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Stones and bricks are seen on a street on the outskirts of Johannesburg, Monday Sept. 2, 2019. Police had earlier fired rubber bullets as they struggled to stop looters who targeted businesses as unrest broke out in several spots in and around the city.  © AP Photo

(Johannesburg) – The South African police should take swift action to end xenophobic attacks targeting African foreign nationals.

At least twelve people have been killed, thousands displaced, and businesses wantonly looted during the violence that began in late August 2019. Those responsible for previous waves of xenophobic violence in South Africa, including the 2008 violence that left 62 foreign nationals dead and the attacks against foreign truck drivers earlier this year, have rarely faced any penalties for their crimes.

“The vicious cycles of xenophobic violence are spurred by lack of effective policing to protect foreign nationals and their properties,” said Dewa Mavhinga, southern Africa director at Human Rights Watch. “Merely condemning xenophobic violence is not enough to stop it – the police should thoroughly investigate, arrest, and bring to justice the attackers.”

Police Minister Bheki Cele told the media that, over the last few weeks, the police have arrested more than 600 people on various charges related to public violence and looting, malicious damage to property, and grievous bodily harm. Human Rights Watch is concerned that, as with previous waves of xenophobic violence, prosecutions will fail if police investigations are not thorough.

On September 3, President Cyril Ramaphosa posted a video message on Twitter in which he condemned the violence in the strongest terms and called for it to stop immediately. The violence, however, has not stopped.

Human Rights Watch has documented the sporadic violence since late August targeting African foreign nationals and their businesses in parts of Durban, Pretoria, and Johannesburg, and the surrounding areas of Germiston, Thokoza, Katlehong, Alberton, Jeppestown, Hillbrow, Alexandra, and Malvern.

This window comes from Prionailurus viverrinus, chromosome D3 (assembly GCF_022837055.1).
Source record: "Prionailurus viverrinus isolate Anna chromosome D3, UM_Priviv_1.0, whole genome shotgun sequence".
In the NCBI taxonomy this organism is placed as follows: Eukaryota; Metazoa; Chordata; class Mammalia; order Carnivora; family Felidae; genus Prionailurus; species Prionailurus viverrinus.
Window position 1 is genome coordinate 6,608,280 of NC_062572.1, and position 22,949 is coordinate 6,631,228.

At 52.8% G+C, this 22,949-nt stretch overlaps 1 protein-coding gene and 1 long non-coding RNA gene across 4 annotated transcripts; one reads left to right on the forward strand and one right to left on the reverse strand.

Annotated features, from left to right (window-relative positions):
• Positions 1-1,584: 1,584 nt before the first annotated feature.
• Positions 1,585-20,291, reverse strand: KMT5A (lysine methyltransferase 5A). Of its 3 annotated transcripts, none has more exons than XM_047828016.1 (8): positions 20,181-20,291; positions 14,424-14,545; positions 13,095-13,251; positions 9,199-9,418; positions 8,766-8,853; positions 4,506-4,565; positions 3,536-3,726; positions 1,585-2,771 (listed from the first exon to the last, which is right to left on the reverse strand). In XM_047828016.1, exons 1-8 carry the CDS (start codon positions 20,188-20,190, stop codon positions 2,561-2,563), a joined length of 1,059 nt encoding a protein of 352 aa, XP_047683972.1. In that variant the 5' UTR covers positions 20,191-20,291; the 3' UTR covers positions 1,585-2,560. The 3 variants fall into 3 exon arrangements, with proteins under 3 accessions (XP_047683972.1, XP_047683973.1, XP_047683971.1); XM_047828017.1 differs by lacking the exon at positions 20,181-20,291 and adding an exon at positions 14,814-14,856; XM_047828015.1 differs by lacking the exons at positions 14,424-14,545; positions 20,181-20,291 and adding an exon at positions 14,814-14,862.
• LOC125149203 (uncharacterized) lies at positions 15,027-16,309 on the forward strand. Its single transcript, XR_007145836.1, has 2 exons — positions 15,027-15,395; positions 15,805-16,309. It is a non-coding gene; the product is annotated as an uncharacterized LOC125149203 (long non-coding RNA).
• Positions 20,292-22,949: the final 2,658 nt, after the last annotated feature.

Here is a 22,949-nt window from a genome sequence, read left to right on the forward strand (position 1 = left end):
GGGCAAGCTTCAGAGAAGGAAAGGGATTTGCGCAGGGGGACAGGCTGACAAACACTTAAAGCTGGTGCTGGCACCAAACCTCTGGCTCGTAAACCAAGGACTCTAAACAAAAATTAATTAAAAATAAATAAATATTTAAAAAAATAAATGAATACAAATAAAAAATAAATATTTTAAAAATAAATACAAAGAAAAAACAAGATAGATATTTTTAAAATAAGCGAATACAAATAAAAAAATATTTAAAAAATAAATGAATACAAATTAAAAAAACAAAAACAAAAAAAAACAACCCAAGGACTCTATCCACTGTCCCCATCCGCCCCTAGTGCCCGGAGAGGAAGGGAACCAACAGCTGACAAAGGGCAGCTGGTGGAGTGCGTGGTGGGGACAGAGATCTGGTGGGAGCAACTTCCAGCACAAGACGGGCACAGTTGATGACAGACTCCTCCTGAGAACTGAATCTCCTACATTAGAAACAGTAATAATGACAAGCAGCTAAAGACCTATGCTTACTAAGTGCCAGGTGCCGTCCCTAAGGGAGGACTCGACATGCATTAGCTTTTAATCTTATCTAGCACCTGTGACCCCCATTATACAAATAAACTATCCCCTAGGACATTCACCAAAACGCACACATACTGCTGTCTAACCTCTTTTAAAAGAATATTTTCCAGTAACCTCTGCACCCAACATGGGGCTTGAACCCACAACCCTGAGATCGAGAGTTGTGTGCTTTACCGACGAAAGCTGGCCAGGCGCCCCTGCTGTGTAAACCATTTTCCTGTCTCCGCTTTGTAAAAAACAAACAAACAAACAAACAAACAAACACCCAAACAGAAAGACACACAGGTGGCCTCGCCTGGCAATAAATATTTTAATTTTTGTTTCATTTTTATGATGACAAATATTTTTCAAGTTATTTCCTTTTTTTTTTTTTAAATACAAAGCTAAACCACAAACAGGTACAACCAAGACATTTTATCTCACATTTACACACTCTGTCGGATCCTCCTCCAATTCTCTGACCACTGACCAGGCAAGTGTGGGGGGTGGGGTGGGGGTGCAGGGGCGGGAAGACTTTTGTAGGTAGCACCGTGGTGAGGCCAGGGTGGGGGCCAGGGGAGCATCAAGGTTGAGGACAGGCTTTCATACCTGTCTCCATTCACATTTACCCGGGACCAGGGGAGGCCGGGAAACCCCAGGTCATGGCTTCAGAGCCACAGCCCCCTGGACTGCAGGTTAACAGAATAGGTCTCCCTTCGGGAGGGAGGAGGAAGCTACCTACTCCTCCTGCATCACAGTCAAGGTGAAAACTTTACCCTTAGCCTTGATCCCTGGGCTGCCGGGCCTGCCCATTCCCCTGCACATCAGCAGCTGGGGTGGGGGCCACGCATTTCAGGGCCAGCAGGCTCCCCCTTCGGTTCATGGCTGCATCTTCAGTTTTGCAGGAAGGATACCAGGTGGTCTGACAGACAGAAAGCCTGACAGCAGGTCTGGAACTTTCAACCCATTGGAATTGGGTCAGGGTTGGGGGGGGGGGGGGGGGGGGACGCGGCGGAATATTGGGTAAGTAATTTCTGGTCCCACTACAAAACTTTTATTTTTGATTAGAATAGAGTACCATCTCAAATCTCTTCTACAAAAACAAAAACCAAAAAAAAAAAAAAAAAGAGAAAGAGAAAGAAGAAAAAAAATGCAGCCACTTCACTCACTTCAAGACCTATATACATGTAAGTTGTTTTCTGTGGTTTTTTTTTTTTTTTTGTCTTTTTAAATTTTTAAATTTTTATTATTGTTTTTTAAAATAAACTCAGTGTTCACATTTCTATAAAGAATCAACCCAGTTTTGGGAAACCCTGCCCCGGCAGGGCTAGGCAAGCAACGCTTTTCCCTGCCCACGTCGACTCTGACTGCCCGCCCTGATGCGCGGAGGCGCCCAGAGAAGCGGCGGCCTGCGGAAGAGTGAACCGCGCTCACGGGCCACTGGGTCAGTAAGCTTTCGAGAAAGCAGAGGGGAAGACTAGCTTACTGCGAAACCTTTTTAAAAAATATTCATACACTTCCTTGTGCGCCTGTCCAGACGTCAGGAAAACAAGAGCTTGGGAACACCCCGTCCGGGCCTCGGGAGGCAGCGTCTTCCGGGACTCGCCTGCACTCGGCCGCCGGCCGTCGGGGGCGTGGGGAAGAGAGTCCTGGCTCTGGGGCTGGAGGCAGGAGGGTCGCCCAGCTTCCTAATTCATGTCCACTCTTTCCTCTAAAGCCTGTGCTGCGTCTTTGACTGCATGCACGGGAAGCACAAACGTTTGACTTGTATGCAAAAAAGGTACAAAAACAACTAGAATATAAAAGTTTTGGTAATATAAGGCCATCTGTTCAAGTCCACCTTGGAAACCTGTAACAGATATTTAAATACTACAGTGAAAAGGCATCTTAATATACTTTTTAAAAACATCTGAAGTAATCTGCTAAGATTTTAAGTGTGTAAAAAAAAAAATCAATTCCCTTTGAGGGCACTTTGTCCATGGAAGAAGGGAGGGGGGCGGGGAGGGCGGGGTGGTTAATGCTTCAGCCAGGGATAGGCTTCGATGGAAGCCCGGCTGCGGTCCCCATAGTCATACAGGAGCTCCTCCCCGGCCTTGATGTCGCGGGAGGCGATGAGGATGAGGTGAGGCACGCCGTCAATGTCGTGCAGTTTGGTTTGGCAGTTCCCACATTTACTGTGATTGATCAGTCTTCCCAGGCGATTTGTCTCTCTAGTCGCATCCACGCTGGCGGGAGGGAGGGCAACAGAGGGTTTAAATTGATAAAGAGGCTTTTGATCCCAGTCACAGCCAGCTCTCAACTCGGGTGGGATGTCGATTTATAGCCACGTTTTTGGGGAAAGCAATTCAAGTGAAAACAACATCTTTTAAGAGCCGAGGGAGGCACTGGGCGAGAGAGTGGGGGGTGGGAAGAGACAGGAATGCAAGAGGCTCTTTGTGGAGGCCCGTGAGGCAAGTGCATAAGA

In most parts of Johannesburg, the violence and looting, mainly of foreign-owned shops, began on September 1, with groups marching and calling on foreigners to leave. Witnesses told Human Rights Watch that the crowds, armed with various weapons, including machetes and sticks, chanted, “foreigners go back,” using the derogatory term Makwerekwere to refer to foreigners.

Defense Minister Nosiviwe Mapisa-Nqakula said that 10 of the 12 people killed in the violence were South Africans. She did not provide their identities or specific details about the circumstances in which they died. Human Rights Watch was unable to independently verify those deaths or the circumstances.

Human Rights Watch verified that two of those killed were Zimbabwean men. One, Isaac Mabandla Sithole, was beaten, stoned, and burned to death by a mob in Katlehong on September 5. Sithole’s distraught widow told Human Rights Watch that he left behind a six-week-old baby. Human Rights Watch has not been able to establish the name and circumstances of death of the second Zimbabwean.

Human Rights Watch spoke on the phone to Zimbabwe’s ambassador to South Africa, David Hamadziripi, on September 11. He confirmed the death of 2 Zimbabwean nationals and indicated that Zimbabwean officials were working to repatriate about 170 Zimbabweans who had asked to return to their country. Nigeria’s Consul General in Johannesburg told the BBC that Nigeria will repatriate approximately 600 of its citizens from South Africa.

This recent violence followed hard on the heels of attacks on foreign truck drivers. Since March, media reports have estimated that there have been over 75 attacks on foreign truck drivers and their cargo. Over a three-week period in May, over 60 trucks were hit with Molotov cocktails. Most attacks were on the N3 highway, which connects Durban to Johannesburg. Although the violence intensified in recent months, protests against foreign truck drivers have resulted in over 200 deaths since March 2018.

Despite these cycles of xenophobic violence, the government has done little to address the attacks, except to issue a National Action Plan to combat xenophobia on March 25. The action plan has yet to be implemented. The authorities should review previous government interventions during periods of xenophobic violence and determine why their actions failed to prevent recurring attacks.

On September 3, the African Union Commission chairperson, Moussa Faki Mahamat, issued a statement condemning the violence and property destruction in South Africa. Mahamat reiterated the African Union’s continued commitment to support the South African government in addressing the root causes of xenophobia.

The United Nations high commissioner for human rights, Michelle Bachelet, issued a statement on September 9 urging South African authorities to act swiftly to ensure protection for the victims of xenophobic violence and accountability for the attackers.

“When the attackers are not held to account, others will not be deterred from perpetuating the cycles of xenophobic violence,” Mavhinga said. “South Africa should prioritize and guarantee the safety and security of victims and ensure that the attackers are held to account.”

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